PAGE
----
November 14, 2012
Margaret and the Moth Tree
First sentence: "If this were a proper world, beautiful faces would belong to beautiful people."
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Margaret was not one of those Lucky People for whom Good Things happen. Rather, even though she was Good, bad luck seemed to follow her. First, her parents died, and no one wanted to take her in. Cousin Amos, finally did, but he never spoke, so Margaret lived in a House of Silence. Then he died, and Margaret was taken in by Great-Aunt Linda, who was Very Proper. Then, she died, and at ten years old, Margaret was left Alone.
She was given into the care of the Concerned Ladies Club, which delivered her to what seemed to be a Fairly Nice Orphanage, run by the Beautiful Miss Switch. Except -- as we are often reminded in this slim book -- Appearances Can Be Deceiving: Switch is much like her name. When adults are around, she is all kindness and caring concern. But as soon as they depart, her True Nature comes out: she is horrible. Worse than horrible: cruel.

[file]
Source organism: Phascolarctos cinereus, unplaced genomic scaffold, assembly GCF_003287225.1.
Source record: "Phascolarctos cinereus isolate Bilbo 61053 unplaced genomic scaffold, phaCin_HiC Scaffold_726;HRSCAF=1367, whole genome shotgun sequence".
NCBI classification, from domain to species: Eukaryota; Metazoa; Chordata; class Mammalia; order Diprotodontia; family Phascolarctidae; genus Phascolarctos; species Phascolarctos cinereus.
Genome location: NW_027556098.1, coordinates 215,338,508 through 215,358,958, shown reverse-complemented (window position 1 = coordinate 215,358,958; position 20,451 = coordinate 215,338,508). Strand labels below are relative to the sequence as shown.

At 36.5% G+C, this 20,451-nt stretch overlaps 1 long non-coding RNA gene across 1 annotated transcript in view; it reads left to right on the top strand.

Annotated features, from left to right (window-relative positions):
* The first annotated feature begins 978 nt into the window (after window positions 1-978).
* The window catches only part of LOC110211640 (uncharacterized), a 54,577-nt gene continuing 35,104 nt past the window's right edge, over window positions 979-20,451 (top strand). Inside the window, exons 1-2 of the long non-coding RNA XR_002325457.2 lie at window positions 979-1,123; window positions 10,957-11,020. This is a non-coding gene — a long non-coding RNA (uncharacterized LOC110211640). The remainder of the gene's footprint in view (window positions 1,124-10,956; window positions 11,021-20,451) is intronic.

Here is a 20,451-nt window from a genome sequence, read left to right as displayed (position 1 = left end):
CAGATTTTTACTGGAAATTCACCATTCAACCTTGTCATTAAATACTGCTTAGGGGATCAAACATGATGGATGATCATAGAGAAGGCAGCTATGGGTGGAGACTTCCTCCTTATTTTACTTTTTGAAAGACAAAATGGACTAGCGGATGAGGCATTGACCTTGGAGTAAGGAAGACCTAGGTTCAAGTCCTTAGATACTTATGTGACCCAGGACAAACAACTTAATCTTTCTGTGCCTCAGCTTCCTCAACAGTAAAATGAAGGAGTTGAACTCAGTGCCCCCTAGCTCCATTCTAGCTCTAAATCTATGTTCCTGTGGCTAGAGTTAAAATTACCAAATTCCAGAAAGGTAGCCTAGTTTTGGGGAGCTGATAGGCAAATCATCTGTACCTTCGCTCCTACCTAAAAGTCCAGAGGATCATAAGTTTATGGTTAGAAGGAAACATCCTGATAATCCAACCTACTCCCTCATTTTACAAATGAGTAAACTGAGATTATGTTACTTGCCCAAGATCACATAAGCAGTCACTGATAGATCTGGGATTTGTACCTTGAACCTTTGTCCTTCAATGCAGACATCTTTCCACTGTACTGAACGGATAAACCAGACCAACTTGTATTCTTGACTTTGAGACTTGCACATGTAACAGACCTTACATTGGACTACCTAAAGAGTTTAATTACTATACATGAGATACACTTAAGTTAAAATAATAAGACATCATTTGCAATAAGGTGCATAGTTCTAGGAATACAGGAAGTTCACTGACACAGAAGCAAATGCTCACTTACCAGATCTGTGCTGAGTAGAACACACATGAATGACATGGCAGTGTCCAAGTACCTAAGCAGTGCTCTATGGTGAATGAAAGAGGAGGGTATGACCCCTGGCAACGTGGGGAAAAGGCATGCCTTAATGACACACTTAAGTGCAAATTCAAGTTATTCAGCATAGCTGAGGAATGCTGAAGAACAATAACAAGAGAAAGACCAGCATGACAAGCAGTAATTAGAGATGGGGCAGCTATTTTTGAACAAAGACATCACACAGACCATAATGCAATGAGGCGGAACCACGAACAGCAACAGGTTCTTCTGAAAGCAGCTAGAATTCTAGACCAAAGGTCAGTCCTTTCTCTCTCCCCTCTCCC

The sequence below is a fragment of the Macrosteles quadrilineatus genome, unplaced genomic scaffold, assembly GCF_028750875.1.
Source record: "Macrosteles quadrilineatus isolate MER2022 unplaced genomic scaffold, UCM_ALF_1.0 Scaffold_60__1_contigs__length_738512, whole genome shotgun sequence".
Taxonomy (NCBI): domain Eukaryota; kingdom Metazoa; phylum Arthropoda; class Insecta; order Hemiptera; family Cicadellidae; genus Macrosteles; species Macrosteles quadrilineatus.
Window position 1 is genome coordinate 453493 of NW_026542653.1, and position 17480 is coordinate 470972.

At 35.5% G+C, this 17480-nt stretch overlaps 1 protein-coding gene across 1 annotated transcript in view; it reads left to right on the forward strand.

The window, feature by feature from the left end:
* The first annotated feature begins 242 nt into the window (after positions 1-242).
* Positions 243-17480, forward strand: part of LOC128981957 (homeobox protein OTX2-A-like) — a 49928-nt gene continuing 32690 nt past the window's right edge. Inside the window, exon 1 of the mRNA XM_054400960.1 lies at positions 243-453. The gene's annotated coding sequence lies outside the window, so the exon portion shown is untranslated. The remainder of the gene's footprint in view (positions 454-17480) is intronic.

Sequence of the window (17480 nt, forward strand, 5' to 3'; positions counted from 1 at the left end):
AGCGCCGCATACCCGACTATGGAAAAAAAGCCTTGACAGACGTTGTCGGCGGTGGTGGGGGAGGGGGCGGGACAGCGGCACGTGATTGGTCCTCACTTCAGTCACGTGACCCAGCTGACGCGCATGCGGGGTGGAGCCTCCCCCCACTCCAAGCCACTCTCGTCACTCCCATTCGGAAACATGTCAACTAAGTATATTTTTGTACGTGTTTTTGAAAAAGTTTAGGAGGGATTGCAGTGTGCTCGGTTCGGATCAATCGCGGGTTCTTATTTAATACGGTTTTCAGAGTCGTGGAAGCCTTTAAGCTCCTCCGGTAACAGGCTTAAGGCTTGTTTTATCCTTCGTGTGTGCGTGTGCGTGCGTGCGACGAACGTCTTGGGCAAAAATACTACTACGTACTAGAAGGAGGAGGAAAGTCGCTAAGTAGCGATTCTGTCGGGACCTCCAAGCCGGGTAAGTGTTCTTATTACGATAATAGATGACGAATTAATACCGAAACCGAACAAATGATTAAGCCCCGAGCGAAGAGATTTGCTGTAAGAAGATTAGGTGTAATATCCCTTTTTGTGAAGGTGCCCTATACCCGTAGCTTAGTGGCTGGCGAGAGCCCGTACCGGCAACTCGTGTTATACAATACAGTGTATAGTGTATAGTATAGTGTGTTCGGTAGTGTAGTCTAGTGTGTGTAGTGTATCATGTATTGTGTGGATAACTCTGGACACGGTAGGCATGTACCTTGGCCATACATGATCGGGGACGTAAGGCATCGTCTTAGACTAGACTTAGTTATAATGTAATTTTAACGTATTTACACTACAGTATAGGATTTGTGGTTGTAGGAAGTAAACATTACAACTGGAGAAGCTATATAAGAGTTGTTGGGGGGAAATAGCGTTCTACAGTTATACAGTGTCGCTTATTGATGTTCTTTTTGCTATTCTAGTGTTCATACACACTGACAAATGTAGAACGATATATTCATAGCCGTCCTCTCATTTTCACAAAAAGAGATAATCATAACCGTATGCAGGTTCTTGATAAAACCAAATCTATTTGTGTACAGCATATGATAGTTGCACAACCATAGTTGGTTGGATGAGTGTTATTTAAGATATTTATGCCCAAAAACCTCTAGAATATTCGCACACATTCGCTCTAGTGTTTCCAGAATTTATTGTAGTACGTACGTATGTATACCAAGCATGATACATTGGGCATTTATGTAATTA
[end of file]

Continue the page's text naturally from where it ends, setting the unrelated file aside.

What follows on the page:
Margaret suffers Innumerable Torments at the hands of Switch and her Pets (the good-looking orphans; the rest are Dregs), but to her surprise, she hears Voices. It turns out that the moths in the backyard tree can talk (and only Margaret can hear them), and they are more than willing to help her Get Rid of Switch Once and For All.
I know all the capital letters makes me sound a wee bit sarcastic, but honestly, I found this book to be sweet. It was just the right length for an 8-year-old to get a handle on, and the story was neither Too Scary, Too Dark, or Too Preachy. In fact, I found it to be Quite Sweet.
And sometimes, that's Just Right.
(Just for the record: because this is a Cybils nominee, I've been asked to make sure y'all know this is my opinion only, and not that of the panel.)